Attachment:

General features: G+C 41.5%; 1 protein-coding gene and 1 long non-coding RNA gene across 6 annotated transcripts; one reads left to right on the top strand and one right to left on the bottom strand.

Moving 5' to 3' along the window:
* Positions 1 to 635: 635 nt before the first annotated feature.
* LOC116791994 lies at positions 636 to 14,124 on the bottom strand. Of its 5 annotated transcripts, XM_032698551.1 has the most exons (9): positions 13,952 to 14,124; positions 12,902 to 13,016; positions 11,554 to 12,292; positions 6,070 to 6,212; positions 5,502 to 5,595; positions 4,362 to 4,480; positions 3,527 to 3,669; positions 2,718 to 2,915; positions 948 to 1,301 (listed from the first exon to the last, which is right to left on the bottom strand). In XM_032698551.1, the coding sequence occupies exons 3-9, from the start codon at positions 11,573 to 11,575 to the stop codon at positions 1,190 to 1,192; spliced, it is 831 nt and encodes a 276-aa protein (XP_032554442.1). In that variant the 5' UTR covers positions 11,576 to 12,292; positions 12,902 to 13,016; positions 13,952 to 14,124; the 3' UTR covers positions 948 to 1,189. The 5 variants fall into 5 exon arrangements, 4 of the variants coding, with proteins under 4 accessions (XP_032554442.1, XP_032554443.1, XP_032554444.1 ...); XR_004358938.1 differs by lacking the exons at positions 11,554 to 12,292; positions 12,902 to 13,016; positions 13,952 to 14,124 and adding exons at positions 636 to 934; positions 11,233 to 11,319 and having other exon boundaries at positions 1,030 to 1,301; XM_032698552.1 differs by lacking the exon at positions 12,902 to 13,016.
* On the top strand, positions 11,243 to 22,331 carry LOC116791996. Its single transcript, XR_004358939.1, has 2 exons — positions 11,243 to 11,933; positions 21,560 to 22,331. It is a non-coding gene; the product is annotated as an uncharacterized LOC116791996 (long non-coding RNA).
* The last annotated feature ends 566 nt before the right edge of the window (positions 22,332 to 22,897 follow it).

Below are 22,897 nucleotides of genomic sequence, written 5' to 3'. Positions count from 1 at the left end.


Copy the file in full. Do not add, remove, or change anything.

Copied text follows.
General features: G+C 41.5%; 1 protein-coding gene and 1 long non-coding RNA gene across 6 annotated transcripts; one reads left to right on the top strand and one right to left on the bottom strand.

Moving 5' to 3' along the window:
* Positions 1 to 635: 635 nt before the first annotated feature.
* LOC116791994 lies at positions 636 to 14,124 on the bottom strand. Of its 5 annotated transcripts, XM_032698551.1 has the most exons (9): positions 13,952 to 14,124; positions 12,902 to 13,016; positions 11,554 to 12,292; positions 6,070 to 6,212; positions 5,502 to 5,595; positions 4,362 to 4,480; positions 3,527 to 3,669; positions 2,718 to 2,915; positions 948 to 1,301 (listed from the first exon to the last, which is right to left on the bottom strand). In XM_032698551.1, the coding sequence occupies exons 3-9, from the start codon at positions 11,573 to 11,575 to the stop codon at positions 1,190 to 1,192; spliced, it is 831 nt and encodes a 276-aa protein (XP_032554442.1). In that variant the 5' UTR covers positions 11,576 to 12,292; positions 12,902 to 13,016; positions 13,952 to 14,124; the 3' UTR covers positions 948 to 1,189. The 5 variants fall into 5 exon arrangements, 4 of the variants coding, with proteins under 4 accessions (XP_032554442.1, XP_032554443.1, XP_032554444.1 ...); XR_004358938.1 differs by lacking the exons at positions 11,554 to 12,292; positions 12,902 to 13,016; positions 13,952 to 14,124 and adding exons at positions 636 to 934; positions 11,233 to 11,319 and having other exon boundaries at positions 1,030 to 1,301; XM_032698552.1 differs by lacking the exon at positions 12,902 to 13,016.
* On the top strand, positions 11,243 to 22,331 carry LOC116791996. Its single transcript, XR_004358939.1, has 2 exons — positions 11,243 to 11,933; positions 21,560 to 22,331. It is a non-coding gene; the product is annotated as an uncharacterized LOC116791996 (long non-coding RNA).
* The last annotated feature ends 566 nt before the right edge of the window (positions 22,332 to 22,897 follow it).

Below are 22,897 nucleotides of genomic sequence, written 5' to 3'. Positions count from 1 at the left end.